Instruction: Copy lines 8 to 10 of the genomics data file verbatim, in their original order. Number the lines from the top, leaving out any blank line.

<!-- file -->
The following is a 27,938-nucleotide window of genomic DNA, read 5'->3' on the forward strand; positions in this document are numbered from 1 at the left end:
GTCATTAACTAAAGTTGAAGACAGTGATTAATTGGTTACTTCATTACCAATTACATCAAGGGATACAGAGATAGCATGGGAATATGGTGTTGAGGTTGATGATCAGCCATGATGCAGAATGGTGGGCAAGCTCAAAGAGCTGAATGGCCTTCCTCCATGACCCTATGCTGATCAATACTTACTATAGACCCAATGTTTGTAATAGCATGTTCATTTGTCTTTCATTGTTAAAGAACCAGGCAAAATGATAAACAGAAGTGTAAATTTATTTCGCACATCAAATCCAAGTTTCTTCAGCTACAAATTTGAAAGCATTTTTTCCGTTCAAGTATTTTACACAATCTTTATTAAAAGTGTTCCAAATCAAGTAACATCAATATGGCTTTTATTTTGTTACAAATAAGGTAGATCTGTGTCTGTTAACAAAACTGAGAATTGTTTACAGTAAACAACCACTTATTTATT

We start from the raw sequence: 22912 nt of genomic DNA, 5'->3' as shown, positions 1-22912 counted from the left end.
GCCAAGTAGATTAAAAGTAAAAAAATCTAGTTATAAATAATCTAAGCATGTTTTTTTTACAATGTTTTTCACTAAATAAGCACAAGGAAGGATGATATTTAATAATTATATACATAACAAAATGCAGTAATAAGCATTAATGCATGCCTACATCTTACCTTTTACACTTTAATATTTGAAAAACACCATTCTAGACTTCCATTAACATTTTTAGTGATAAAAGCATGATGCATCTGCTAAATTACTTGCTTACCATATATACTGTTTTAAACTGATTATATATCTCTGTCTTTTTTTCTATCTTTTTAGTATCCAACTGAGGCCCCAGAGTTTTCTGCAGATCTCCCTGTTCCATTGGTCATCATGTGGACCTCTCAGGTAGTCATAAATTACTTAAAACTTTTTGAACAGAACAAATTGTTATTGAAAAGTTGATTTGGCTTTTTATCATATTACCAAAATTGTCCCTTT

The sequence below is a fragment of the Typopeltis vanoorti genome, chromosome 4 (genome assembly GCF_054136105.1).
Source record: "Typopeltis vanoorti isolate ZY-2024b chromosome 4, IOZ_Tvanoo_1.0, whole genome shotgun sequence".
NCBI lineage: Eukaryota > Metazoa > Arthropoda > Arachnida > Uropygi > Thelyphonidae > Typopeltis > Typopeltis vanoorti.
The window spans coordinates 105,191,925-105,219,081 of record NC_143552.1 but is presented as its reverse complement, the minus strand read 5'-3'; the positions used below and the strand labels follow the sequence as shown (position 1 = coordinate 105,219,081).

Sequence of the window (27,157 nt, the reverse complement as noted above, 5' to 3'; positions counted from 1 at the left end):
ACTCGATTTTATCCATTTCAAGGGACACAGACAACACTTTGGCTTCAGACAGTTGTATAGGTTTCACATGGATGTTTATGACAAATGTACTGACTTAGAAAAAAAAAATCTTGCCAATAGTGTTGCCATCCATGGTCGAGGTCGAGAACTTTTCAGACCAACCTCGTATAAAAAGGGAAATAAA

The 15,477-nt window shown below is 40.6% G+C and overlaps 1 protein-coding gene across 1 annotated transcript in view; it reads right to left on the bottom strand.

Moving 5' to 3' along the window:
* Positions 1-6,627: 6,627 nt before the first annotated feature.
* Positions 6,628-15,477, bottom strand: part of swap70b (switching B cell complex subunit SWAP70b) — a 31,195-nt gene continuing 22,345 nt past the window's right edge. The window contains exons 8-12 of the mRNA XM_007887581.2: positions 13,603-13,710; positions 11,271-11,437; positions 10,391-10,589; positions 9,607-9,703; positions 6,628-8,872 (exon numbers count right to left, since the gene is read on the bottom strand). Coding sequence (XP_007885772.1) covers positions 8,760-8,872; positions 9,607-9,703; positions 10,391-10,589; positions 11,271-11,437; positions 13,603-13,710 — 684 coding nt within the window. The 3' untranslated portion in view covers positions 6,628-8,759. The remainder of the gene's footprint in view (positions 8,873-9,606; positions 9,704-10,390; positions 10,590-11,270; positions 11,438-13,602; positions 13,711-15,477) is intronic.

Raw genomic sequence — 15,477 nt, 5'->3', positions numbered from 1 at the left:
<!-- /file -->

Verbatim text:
The window spans coordinates 105,191,925-105,219,081 of record NC_143552.1 but is presented as its reverse complement, the minus strand read 5'-3'; the positions used below and the strand labels follow the sequence as shown (position 1 = coordinate 105,219,081).

Sequence of the window (27,157 nt, the reverse complement as noted above, 5' to 3'; positions counted from 1 at the left end):
ACTCGATTTTATCCATTTCAAGGGACACAGACAACACTTTGGCTTCAGACAGTTGTATAGGTTTCACATGGATGTTTATGACAAATGTACTGACTTAGAAAAAAAAAATCTTGCCAATAGTGTTGCCATCCATGGTCGAGGTCGAGAACTTTTCAGACCAACCTCGTATAAAAAGGGAAATAAA